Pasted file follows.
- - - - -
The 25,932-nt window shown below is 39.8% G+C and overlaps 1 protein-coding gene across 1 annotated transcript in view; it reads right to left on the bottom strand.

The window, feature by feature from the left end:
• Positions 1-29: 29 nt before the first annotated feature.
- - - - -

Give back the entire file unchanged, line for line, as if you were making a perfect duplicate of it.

The 25,932-nt window shown below is 39.8% G+C and overlaps 1 protein-coding gene across 1 annotated transcript in view; it reads right to left on the bottom strand.

The window, feature by feature from the left end:
• Positions 1-29: 29 nt before the first annotated feature.